Sometimes the team is asked to investigate a suspicion of a suspicion -- to determine whether it’s worth anyone’s time to dig further. Sometimes the "breach" is actually a turf war between departments, branch offices, or system administrators, when someone uses a root password that they weren’t supposed to have. And sometimes the monitoring is just for distasteful behavior that, strictly speaking, isn’t security-related.
One of the most difficult tasks to do well with any kind of monitoring system is to support an HR investigation. Let’s take the classic example of an employee being suspected of visiting inappropriate websites using company systems. Most Web filtering reporting systems will list every single URL that the user’s browser accesses, and that’s a lot of them. Just think of how many ads, graphics, and frames are displayed on any given page, and throw in any automatic authentication processes behind the scenes.
The first task is to sort out which main site the user was actually visiting; the second is to determine which sites the user accessed on purpose. Determining intent in browsing behavior is not something that comes easily to a SIEM, but it’s crucial for any potential disciplinary action. Did the user just visit the Exotic Singles Club site, or did he log in there, indicating that this was more than a one-time thing?
Other "breach" incidents that monitoring can pick up include unscheduled code changes, strategic alteration of a legal document, employee naps at the keyboard, leaks to a reporter, accidental publication, magically appearing and disappearing servers (and I’m not even talking about virtual machines), and one person calling another a doodyhead on instant messaging.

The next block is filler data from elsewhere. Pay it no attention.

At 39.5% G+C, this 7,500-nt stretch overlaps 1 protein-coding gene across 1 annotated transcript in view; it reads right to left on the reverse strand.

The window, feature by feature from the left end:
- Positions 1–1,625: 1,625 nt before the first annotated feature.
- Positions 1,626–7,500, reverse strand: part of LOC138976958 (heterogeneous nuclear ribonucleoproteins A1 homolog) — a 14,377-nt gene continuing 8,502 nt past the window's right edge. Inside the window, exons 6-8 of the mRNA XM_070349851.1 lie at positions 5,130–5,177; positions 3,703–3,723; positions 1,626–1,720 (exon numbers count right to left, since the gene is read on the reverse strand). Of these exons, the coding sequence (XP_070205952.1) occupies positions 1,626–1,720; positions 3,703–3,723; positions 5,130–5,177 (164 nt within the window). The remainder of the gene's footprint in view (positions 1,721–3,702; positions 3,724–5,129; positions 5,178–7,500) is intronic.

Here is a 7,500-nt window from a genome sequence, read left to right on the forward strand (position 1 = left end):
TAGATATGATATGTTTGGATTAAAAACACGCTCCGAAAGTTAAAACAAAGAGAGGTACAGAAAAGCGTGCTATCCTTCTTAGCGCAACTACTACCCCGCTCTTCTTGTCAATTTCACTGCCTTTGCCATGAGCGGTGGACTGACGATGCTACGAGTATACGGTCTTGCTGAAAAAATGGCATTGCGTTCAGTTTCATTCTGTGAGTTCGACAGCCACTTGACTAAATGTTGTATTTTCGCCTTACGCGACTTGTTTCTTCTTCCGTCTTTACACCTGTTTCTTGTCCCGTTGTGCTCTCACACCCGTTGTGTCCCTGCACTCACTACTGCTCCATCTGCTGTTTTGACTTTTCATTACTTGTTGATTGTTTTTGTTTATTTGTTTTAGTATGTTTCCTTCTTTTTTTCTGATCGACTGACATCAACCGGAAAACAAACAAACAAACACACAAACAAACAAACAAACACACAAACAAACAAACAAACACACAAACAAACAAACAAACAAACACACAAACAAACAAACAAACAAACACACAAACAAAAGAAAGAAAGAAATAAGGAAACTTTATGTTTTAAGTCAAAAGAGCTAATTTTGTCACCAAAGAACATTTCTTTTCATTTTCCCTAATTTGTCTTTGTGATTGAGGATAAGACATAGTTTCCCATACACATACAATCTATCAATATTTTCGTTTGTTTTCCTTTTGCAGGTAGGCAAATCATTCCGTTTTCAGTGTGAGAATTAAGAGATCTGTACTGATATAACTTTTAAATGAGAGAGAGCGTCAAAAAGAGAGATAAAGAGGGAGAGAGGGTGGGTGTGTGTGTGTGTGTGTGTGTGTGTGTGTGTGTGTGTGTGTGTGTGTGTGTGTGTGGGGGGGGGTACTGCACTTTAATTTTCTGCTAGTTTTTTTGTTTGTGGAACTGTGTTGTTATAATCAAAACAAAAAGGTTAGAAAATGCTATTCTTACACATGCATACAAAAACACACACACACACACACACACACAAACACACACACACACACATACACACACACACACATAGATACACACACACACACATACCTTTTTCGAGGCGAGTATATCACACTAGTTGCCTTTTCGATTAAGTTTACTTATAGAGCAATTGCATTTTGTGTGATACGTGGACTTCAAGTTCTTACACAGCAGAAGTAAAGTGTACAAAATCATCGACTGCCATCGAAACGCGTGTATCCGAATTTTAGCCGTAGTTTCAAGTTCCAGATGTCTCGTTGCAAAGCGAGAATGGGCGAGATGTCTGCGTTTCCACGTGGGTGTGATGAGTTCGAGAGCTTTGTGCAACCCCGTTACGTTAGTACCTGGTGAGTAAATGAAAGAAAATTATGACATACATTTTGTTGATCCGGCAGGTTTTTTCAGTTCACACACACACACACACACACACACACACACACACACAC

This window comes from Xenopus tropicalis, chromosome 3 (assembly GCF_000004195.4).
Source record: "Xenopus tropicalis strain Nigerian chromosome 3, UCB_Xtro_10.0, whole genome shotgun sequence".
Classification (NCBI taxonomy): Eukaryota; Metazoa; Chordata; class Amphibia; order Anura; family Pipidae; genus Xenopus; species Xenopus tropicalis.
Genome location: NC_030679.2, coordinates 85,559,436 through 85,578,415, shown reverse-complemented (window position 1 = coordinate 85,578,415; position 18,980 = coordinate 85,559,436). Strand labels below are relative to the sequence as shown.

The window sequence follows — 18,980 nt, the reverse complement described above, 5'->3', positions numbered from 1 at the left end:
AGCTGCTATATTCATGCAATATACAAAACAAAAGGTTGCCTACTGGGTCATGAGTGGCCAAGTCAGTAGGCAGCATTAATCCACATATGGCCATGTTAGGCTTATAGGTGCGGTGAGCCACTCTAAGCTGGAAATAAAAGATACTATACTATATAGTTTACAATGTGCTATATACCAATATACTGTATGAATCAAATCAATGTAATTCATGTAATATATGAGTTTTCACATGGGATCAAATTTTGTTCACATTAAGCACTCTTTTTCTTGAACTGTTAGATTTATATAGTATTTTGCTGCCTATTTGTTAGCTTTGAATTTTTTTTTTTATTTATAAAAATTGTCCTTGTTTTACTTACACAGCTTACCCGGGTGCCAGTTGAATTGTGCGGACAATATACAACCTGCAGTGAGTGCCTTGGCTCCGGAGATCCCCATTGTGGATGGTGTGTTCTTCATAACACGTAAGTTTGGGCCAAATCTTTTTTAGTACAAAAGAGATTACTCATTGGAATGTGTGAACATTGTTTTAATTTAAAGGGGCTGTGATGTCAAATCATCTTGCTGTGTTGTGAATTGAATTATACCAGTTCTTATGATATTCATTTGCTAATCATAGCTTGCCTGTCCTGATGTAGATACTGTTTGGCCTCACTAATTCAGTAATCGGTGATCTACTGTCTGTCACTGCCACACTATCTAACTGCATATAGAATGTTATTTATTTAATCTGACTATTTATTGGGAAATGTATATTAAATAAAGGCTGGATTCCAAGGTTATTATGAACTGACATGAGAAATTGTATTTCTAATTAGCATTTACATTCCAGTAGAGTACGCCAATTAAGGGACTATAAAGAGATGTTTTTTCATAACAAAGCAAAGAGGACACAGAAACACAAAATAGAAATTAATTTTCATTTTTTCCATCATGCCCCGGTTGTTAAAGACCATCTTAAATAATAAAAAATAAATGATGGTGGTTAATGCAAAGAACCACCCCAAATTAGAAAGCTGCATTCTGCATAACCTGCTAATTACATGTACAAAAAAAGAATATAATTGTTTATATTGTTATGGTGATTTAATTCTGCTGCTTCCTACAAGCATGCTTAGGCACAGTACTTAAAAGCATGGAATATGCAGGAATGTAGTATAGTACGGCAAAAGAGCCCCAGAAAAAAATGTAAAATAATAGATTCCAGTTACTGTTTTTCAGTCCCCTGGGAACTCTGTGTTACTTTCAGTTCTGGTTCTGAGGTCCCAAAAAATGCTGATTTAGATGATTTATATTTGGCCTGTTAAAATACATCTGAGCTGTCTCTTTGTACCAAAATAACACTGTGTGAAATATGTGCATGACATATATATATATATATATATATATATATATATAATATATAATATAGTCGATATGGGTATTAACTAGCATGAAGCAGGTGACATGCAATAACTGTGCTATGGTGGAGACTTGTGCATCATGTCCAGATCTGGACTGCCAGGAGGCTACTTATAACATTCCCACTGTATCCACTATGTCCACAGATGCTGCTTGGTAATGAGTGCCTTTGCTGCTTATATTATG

Security monitoring can be supportive of the business as well. It can be used to prove to an auditor that actions were taken by a required deadline. I saw it used once in a grievance case to show that the company assumed an important email was successfully delivered by a certain time because it tracked all email bounces and didn’t get one for that recipient’s address. The right kind of security monitoring can help troubleshoot operational issues and collect information at a certain point in time that is no longer available anywhere else.
So when you’re designing your security monitoring system, make sure it supports more use cases than just "catching APTs." Gather requirements from your business areas, HR, legal, audit, and your colleagues in IT, because it can potentially be useful to all of them. Of course, you also need to be sure that your monitoring doesn’t clash with any data or privacy laws, but in all other ways, think bigger than "breach."
Wendy Nather is Research Director of the Enterprise Security Practice at the independent analyst firm 451 Research. You can find her on Twitter as @451wendy.